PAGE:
Imperial Oil has hit the pause button again with the Mackenzie Gas Project, with Chief Executive Officer Bruce March confirming his company and the Canadian government are taking a “time out” from discussing a fiscal framework.
But he insisted that although “we’re not meeting any longer with the federal government,” Imperial “continues to think it’s a very good project.”
March said Imperial has third-party estimates that the Canadian economy would benefit to the tune of C$100 billion from the MGP, half of that in taxes and revenues to the federal government.
The MGP would also “bring very material benefits to the Northwest Territories,” he said.
“That’s why we remain very, very supportive of it. … It’s just a question of trying to find the right supporting framework for all stakeholders involved,” he said.
March indicated that although Imperial is “not meeting any longer” with Ottawa that “doesn’t mean we won’t ever meet again. It just means we both agreed for this period of time,” the National Energy Board should be able to consider its final decision on the project then resume negotiations, possibly in September or October.
He noted that Imperial alone has already spent up to C$600 million on the MGP, although the development team was disbanded in 2006. There have also been reports that progress towards a deal on taxes and depreciation was halted last year.
Brenda Kenny, president of the Canadian Energy Pipeline Association, told the Calgary Herald that the length of time spent by regulators on the MGP application “is an inordinate amount of time. … It is the best of the worst of examples.”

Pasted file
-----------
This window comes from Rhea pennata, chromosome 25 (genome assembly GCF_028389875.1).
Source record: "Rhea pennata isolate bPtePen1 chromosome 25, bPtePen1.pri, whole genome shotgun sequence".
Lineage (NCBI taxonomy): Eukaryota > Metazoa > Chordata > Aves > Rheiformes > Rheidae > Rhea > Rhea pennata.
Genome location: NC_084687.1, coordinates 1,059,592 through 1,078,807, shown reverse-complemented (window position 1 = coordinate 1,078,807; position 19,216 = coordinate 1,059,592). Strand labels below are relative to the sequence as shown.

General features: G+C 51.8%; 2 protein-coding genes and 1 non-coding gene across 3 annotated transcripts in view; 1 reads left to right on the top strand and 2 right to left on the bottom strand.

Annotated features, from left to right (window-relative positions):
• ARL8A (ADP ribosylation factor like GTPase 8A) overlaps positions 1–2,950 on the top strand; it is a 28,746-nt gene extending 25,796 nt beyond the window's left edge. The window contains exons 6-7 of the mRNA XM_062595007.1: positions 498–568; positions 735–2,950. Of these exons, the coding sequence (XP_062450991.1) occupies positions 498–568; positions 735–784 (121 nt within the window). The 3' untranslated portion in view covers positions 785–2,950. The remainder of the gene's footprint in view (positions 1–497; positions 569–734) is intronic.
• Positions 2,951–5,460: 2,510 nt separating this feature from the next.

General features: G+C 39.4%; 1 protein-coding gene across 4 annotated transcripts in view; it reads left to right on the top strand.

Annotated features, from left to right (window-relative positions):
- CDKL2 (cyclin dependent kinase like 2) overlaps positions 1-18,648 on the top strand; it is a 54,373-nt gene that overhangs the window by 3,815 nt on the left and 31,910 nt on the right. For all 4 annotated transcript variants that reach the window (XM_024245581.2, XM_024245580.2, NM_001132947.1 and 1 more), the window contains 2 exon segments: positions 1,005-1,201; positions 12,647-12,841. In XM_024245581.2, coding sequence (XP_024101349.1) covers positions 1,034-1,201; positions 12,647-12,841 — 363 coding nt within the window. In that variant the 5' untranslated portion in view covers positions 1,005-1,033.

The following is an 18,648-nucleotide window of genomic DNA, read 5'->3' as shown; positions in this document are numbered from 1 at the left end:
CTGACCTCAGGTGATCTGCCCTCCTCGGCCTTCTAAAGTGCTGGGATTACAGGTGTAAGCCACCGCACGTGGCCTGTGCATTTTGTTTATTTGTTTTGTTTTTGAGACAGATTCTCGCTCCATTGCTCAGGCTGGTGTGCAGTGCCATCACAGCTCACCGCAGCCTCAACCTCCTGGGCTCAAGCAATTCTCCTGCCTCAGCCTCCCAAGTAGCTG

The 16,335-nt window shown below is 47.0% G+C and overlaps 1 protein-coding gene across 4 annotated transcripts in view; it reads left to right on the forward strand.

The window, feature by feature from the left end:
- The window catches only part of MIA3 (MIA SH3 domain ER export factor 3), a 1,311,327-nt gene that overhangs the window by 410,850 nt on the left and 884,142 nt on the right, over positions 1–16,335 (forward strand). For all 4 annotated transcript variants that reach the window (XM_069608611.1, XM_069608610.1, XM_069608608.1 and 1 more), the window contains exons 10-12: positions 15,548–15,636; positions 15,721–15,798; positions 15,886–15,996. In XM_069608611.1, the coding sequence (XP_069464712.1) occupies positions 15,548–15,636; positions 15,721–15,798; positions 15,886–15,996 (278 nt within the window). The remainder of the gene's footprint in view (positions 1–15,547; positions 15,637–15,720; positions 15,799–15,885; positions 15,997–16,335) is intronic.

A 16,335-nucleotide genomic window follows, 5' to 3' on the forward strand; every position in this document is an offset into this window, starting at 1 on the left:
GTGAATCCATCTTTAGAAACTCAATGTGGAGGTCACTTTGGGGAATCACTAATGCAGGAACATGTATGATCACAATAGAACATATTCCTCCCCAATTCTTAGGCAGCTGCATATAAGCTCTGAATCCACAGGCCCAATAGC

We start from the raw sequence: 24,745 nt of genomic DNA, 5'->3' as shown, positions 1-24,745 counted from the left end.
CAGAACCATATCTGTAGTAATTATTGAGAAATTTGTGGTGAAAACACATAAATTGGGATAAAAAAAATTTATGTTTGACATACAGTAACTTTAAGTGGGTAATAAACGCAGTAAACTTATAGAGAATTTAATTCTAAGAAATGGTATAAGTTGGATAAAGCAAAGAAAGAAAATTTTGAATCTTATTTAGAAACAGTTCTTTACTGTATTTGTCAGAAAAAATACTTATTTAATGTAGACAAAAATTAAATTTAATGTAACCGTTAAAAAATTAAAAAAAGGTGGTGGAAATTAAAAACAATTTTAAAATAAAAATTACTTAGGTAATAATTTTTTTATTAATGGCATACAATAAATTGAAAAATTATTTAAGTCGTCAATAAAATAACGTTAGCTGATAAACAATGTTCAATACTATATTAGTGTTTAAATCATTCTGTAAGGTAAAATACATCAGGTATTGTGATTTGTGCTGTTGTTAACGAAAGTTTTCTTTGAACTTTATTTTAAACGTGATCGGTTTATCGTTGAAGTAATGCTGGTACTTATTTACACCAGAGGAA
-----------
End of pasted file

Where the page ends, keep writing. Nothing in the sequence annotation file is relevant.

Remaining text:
Russ Girling, the incoming chief executive officer of TransCanada, the frontrunner to carry gas from the Mackenzie Delta to northern Alberta, told analysts April 30 that both the MGP and the Alaska Pipeline Project will provide gas that North America “will need in the decades to come.”
His current boss Hal Kvisle said a combined 5 billion cubic feet per day of Alaska and Mackenzie Delta gas would cover only one-third of the anticipated of 15 billion cubic feet per day of new North American volumes needed every year “just to maintain flat production,” without taking into account the conversion of power plants to gas from coal.
He said that even the “very best” North American shale gas plays need gas prices of $4 per thousand cubic feet to cover finding, development and production costs.